There are times when something makes you think, “you’re meant to write a blog post today” and today is one of those days. I received an alert via AppShopper that an app I use and one I’ve been wanting to write about dropped in price. So here I am, writing a post so that maybe you can take advantage of iRewards being on sale. Both of the apps below are great apps to use for behavior plans.
There are many ways to utilize iRewards but recently I used it with a student who needed a lot of external motivation in order to persevere through challenging tasks. Who would have thought the cognitive assessments that require a student to get 5 or 6 wrong in a row would be frustrating?!
I think of iRewards as similar to token strips meaning you have a set number of tasks, steps, behaviors, expectations you want the student to complete before they will receive a break or reward or preferential activity. An example would be 5 math problems before earning time on an iPad. Within iReward you would choose “reward after 5” and then the picture might be one of an iPad or a picture of the student playing on the iPad.
Pros / Features
- Multiple student rewards can be set-up
- Multiple goals/rewards for each student
- Ability to email and then import already set-up rewards
- Ability to record voice praise for completion
- Lock the screen so the number of behaviors can’t be changed without knowing how to unlock the app
- Google image search built in so you don’t have to first search google and then save the image to your camera roll.
Cons / Improvements
- I wish you could customize the stars to make them something else like other shapes especially if a student is especially motivated by earning coins, cars, trains, etc.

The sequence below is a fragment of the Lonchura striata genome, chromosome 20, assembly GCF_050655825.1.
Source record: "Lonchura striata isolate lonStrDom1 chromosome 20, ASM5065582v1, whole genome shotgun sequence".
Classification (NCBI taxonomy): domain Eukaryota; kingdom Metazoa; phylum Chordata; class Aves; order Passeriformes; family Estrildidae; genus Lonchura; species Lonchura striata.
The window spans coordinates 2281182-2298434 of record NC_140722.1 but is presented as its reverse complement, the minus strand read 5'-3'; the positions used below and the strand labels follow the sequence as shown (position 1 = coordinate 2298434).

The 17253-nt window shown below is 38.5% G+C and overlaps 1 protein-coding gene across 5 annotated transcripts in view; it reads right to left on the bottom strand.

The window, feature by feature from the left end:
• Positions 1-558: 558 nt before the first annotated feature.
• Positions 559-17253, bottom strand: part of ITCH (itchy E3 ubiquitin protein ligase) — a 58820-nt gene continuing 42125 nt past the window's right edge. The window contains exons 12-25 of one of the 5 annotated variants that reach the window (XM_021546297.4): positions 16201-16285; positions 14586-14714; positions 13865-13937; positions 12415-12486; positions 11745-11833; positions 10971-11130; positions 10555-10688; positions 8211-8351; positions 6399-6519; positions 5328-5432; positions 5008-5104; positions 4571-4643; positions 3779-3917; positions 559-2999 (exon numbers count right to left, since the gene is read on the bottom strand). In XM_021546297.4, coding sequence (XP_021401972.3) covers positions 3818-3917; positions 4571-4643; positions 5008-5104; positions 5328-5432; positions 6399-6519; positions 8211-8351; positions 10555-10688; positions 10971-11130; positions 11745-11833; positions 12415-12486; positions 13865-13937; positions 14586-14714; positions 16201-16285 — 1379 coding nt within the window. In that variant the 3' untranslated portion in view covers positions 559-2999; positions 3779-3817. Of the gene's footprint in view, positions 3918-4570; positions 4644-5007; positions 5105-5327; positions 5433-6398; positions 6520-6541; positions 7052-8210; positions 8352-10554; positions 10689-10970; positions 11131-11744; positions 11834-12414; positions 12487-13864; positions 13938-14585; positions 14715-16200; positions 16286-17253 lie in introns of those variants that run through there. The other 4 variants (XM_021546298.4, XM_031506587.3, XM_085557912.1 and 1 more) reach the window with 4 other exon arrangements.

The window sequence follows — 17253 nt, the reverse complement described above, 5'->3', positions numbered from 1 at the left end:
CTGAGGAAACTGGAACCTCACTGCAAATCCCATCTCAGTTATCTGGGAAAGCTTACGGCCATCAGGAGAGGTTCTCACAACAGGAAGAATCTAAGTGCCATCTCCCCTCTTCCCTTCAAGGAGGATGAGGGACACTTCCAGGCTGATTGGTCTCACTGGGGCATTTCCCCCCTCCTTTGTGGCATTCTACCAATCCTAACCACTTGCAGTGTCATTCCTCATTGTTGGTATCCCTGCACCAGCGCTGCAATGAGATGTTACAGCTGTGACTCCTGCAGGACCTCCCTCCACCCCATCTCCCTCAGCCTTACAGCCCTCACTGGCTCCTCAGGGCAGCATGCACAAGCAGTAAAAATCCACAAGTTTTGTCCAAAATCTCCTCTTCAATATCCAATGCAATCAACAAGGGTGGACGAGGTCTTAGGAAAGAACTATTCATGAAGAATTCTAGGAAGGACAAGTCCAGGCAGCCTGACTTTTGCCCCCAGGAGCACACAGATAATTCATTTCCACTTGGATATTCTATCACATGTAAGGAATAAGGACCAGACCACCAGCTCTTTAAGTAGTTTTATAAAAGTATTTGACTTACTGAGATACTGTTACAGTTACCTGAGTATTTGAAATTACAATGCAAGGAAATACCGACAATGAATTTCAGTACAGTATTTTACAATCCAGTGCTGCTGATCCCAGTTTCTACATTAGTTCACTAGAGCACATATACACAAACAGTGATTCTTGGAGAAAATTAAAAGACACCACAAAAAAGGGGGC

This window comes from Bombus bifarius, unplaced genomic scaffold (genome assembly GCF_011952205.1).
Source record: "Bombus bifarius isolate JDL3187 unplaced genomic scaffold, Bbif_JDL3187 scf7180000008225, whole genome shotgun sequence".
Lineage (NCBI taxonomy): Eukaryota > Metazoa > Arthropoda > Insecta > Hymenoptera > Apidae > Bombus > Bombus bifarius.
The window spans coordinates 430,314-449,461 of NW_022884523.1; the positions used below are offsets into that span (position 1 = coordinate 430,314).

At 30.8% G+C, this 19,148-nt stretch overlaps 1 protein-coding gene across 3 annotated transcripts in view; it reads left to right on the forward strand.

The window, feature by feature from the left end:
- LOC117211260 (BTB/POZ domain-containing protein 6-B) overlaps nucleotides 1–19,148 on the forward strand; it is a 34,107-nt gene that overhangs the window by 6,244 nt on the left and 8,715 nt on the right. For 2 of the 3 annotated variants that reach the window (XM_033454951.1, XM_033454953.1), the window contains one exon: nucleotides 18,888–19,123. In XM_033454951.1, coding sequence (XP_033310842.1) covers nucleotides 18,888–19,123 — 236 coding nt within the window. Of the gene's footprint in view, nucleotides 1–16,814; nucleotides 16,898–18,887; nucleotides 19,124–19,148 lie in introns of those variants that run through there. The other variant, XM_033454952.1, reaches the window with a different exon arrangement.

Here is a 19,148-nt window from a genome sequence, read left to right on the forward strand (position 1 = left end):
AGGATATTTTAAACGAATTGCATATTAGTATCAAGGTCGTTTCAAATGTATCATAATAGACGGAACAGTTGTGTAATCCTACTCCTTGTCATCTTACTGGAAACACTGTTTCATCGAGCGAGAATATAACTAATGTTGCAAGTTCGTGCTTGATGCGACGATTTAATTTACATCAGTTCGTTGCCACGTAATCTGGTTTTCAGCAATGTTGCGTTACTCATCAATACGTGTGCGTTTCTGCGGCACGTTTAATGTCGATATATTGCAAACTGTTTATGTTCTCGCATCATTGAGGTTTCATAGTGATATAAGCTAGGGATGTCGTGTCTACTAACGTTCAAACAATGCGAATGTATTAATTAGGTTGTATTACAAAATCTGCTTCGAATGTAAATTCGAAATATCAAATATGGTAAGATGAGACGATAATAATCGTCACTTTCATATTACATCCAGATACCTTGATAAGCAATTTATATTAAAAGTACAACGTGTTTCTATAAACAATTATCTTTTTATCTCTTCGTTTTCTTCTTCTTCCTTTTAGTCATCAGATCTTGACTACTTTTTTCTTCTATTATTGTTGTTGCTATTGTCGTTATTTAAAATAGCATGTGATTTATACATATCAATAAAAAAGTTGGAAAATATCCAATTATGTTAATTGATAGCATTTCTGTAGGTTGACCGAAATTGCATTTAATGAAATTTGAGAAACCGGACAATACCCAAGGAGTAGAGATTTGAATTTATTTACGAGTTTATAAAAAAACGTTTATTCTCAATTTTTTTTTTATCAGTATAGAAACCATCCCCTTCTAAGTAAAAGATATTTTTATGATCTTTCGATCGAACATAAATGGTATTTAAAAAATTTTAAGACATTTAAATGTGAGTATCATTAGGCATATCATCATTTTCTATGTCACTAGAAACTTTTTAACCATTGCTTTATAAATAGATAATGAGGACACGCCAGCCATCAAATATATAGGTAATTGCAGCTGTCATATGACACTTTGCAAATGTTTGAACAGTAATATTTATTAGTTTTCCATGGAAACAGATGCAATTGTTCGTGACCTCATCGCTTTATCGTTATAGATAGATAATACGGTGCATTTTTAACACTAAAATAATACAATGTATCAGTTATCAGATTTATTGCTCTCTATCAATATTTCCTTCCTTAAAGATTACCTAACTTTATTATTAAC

The main screen you see once you have the goal and rewards setup
Multiple goals for each student as well as the ability to share and import
- Change the number of tasks for child to receive before reward. Import images from google. Record verbal praise
Additional setup features such as locking.
Who doesn’t like a little excitement delivered by a random reward? Win a Spin is a 6 space spinning wheel that you can customize for what rewards are displayed. This would be great to use as the reward for the tasks completed with iRewards app. If you’re thinking, whatever happened to a good sticker chart, why so many bells and whistles? I think about that sometimes as well.
Pros / Features
- Plenty of places to put in potential rewards
- Great exciting way to provide random reinforcers
Cons / Improvements
- Have to fill in all 6 options otherwise you might land on a blank space
- Can’t have multiple spinners/students set-up
- Only text rewards, not images
Additional Ways to Utilize these Apps
I love utilizing both of these apps in conjunction with Intervention Central’s Jackpot Reward Finder. I often have teachers look at which rewards they’re willing to offer to students and then I work with the students to have them indicate which rewards they would really like to earn. I’ve stopped being surprised by how many students want rewards such as adult attention through game time, or talk time, etc.
What other apps to you use to support behavior plans of behavior interventions? I’d love to see some more and try out other ones!
BehaviorLENS is an iOS app for school psychologists, social workers, behavior specialists, teacher consultants, etc., really anyone who observes behavior. I took the leap and purchased BehaviorLENS ($29.99) to see if any of the cons I noted with SchoolPsychTools were addressed in this app. The quick response is…some but not all which is pretty typical because I doubt we’ll ever have the perfect solution. My review includes mostly information about the interval recording, frequency count, and duration options and not the ABC observation because I have yet to use it. So even though I don’t discuss does not mean that I don’t like or that it is great and no areas to improve upon, just a lack of information to share.